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Queen Keran (or Kir-Ann, d.1285) bore her husband Leo II (d.1289) fifteen or sixteen children. By all accounts, she was a loyal and devoted wife. This article on http://enacademic.com/ states:

Many words of praise were made about Queen Keran by her contemporaries. Her son Hethum claimed that "she had a wonderful soul and a beautiful body." The chronicler and scribe Avetis, described her as "a good friend to her husband in trouble and joy."

However, after the birth of her last child in 1283 or 1284, she became a nun at the Drazark monastery (Armenian Apostolic Church). I haven't been able to find any information on this relating to the medieval period.

Were married women able to become nuns in the Armenian Apostolic Church in medieval times?

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+50

While not specific to Queen Keran's situation, this section from Medievel English Nunneries 1 may provide some clues.

Motives for taking the veil: a refuge for widows and occasionally for wives.

The occasional cases in which wives left their husbands to enter a convent were less likely to provoke discord. Such women as left husband and children to take the veil must have been moved by a very strong vocation for religion, or else by excessive weariness.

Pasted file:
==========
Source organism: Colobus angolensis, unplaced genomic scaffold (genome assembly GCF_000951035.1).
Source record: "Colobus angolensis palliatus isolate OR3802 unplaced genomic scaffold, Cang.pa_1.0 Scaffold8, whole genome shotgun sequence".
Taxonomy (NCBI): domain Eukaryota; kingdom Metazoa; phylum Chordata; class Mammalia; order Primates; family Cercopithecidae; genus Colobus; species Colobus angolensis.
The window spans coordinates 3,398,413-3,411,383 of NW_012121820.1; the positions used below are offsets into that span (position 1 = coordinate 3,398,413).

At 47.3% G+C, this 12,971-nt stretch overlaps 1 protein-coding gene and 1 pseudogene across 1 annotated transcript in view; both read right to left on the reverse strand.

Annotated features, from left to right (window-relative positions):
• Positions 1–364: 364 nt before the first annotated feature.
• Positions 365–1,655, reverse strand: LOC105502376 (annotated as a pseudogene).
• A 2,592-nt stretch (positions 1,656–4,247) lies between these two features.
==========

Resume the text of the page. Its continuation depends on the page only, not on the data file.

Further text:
After fifteen or sixteen children (three pairs of twins!), who could fault Queen Keran for claiming excessive weariness?

It was necessary for a wife to obtain her husband’s permission before she could take the veil, since her action entailed celibacy on his part also, during her lifetime. Sometimes a husband would endow his wife liberally on her entry into the house which she had selected.


1. Medieval English Nunneries c. 1275 to 1535 by Eileen Edna Power, Section 5b (Cambridge At The University Press, 1922)

  • Thanks for your answer, +1. Having read up on her a bit, I would guess that the 'very strong vocation for religion' was the reason. It would be nice if there were a primary source which could confirm this. – Lars Bosteen Feb 28 '18 at 13:06

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